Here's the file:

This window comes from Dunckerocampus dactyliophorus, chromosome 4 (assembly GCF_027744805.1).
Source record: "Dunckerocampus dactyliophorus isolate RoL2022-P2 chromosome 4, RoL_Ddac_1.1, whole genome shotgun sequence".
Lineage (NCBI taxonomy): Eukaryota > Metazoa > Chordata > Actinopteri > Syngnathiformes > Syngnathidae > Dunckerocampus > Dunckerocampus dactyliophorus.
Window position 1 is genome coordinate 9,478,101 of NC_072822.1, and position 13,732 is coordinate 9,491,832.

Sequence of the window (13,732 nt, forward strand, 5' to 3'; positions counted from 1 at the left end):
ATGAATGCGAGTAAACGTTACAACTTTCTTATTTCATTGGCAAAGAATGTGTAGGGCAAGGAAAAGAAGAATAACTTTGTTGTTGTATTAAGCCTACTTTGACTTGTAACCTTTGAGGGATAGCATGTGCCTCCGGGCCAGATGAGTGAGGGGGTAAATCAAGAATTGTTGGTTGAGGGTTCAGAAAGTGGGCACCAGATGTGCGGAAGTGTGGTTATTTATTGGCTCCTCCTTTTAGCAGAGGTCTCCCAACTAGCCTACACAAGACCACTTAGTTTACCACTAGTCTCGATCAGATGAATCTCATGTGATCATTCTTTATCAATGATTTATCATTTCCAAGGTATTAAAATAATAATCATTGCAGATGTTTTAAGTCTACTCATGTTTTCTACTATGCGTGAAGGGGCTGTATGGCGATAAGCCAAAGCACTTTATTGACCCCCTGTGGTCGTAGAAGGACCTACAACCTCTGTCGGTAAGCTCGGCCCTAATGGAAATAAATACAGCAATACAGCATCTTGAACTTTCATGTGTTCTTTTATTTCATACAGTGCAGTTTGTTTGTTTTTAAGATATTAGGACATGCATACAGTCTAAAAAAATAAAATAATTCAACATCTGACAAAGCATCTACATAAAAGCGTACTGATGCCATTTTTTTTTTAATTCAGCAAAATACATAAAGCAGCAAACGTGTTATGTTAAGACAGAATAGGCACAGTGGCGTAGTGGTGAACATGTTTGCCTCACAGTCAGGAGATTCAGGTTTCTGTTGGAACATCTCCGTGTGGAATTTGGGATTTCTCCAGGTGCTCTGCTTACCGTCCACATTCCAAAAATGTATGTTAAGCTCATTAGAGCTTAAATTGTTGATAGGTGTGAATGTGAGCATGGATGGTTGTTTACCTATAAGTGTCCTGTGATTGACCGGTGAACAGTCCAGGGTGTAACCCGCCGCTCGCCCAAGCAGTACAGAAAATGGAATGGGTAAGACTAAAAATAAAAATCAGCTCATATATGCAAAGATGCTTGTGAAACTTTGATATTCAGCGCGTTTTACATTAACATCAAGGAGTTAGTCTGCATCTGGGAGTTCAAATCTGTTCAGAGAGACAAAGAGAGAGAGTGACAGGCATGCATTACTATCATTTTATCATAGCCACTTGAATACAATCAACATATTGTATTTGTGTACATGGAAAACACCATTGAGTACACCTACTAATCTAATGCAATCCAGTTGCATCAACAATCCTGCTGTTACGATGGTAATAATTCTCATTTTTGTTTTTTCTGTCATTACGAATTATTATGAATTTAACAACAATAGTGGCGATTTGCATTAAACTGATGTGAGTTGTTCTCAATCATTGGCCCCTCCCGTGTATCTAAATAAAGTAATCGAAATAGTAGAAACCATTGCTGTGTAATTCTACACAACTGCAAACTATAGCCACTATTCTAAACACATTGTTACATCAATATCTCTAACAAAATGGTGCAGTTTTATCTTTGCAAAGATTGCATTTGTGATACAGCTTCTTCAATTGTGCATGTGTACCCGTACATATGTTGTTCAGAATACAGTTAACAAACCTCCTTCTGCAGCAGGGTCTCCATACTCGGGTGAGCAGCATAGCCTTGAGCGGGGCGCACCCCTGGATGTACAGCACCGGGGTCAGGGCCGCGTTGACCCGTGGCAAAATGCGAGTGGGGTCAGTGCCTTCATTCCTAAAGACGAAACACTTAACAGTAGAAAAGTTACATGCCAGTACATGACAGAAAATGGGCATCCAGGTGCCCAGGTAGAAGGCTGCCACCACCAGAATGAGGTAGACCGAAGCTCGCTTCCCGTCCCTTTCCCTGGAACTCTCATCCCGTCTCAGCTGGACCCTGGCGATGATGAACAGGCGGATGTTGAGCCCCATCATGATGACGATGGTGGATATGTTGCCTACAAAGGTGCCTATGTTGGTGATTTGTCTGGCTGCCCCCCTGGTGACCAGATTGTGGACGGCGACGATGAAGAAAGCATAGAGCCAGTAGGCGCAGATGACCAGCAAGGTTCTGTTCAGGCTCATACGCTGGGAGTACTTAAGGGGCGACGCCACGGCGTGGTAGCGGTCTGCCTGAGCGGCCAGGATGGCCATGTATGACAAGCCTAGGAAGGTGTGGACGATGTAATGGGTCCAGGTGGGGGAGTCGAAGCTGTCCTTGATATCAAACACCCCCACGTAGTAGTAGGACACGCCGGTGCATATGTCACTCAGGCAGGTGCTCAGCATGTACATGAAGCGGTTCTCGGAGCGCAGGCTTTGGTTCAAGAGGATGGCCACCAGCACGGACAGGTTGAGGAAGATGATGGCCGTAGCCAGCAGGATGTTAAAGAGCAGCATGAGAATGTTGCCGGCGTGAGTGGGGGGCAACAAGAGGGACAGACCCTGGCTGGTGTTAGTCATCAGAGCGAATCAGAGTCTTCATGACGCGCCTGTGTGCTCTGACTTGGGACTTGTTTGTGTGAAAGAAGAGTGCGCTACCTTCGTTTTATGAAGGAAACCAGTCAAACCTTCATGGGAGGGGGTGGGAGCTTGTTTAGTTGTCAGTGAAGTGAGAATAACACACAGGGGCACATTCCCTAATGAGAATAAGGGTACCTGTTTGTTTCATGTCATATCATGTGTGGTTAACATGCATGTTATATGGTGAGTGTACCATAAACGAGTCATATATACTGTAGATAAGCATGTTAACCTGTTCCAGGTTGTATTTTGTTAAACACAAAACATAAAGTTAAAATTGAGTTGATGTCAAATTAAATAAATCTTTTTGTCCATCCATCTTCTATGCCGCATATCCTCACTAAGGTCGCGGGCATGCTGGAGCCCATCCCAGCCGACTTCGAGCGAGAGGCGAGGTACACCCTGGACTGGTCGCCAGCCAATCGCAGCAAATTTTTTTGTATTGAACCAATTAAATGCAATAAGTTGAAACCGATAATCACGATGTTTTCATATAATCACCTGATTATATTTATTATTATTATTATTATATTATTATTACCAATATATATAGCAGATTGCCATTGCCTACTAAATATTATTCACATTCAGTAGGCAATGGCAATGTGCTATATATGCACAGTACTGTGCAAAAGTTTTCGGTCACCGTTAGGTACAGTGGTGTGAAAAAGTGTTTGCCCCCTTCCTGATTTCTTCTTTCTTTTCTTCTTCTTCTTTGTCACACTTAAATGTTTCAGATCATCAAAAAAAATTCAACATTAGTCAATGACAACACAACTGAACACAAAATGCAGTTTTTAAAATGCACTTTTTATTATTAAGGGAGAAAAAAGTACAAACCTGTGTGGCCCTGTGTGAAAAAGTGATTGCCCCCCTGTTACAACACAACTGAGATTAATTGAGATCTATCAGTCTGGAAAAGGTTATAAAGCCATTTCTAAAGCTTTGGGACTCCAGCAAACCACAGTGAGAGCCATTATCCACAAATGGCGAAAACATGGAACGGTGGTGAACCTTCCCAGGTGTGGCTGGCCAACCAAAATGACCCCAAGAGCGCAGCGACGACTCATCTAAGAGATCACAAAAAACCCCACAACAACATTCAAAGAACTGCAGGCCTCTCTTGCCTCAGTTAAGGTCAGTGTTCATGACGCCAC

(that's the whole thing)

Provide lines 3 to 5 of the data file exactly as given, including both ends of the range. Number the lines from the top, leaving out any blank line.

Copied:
Lineage (NCBI taxonomy): Eukaryota > Metazoa > Chordata > Actinopteri > Syngnathiformes > Syngnathidae > Dunckerocampus > Dunckerocampus dactyliophorus.
Window position 1 is genome coordinate 9,478,101 of NC_072822.1, and position 13,732 is coordinate 9,491,832.

Sequence of the window (13,732 nt, forward strand, 5' to 3'; positions counted from 1 at the left end):